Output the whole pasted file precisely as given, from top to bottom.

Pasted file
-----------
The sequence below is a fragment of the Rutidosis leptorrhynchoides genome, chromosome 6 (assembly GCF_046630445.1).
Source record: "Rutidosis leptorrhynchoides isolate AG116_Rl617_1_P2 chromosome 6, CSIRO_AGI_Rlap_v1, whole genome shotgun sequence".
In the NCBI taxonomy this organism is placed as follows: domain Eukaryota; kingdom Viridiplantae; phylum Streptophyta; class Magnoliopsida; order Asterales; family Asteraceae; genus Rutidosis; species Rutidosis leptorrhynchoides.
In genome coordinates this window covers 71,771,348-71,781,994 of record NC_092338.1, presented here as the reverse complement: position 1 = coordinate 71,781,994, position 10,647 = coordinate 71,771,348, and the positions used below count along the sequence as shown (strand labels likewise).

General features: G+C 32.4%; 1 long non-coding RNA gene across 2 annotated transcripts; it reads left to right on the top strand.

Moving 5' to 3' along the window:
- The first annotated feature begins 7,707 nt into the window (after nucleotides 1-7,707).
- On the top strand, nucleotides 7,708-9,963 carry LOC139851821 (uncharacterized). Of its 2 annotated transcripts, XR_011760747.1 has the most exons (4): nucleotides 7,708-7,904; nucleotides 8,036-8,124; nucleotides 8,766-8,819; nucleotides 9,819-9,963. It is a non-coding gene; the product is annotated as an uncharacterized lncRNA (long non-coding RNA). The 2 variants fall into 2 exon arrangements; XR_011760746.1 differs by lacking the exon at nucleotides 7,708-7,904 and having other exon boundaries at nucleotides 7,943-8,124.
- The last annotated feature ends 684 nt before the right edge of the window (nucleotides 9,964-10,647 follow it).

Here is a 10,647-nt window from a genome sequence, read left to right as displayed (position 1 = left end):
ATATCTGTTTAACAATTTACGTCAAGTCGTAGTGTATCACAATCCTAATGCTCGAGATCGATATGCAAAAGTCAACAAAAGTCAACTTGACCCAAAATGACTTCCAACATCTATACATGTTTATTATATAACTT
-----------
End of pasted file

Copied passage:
The sequence below is a fragment of the Rutidosis leptorrhynchoides genome, chromosome 6 (assembly GCF_046630445.1).
Source record: "Rutidosis leptorrhynchoides isolate AG116_Rl617_1_P2 chromosome 6, CSIRO_AGI_Rlap_v1, whole genome shotgun sequence".
In the NCBI taxonomy this organism is placed as follows: domain Eukaryota; kingdom Viridiplantae; phylum Streptophyta; class Magnoliopsida; order Asterales; family Asteraceae; genus Rutidosis; species Rutidosis leptorrhynchoides.
In genome coordinates this window covers 71,771,348-71,781,994 of record NC_092338.1, presented here as the reverse complement: position 1 = coordinate 71,781,994, position 10,647 = coordinate 71,771,348, and the positions used below count along the sequence as shown (strand labels likewise).

General features: G+C 32.4%; 1 long non-coding RNA gene across 2 annotated transcripts; it reads left to right on the top strand.

Moving 5' to 3' along the window:
- The first annotated feature begins 7,707 nt into the window (after nucleotides 1-7,707).
- On the top strand, nucleotides 7,708-9,963 carry LOC139851821 (uncharacterized). Of its 2 annotated transcripts, XR_011760747.1 has the most exons (4): nucleotides 7,708-7,904; nucleotides 8,036-8,124; nucleotides 8,766-8,819; nucleotides 9,819-9,963. It is a non-coding gene; the product is annotated as an uncharacterized lncRNA (long non-coding RNA). The 2 variants fall into 2 exon arrangements; XR_011760746.1 differs by lacking the exon at nucleotides 7,708-7,904 and having other exon boundaries at nucleotides 7,943-8,124.
- The last annotated feature ends 684 nt before the right edge of the window (nucleotides 9,964-10,647 follow it).

Here is a 10,647-nt window from a genome sequence, read left to right as displayed (position 1 = left end):
ATATCTGTTTAACAATTTACGTCAAGTCGTAGTGTATCACAATCCTAATGCTCGAGATCGATATGCAAAAGTCAACAAAAGTCAACTTGACCCAAAATGACTTCCAACATCTATACATGTTTATTATATAACTT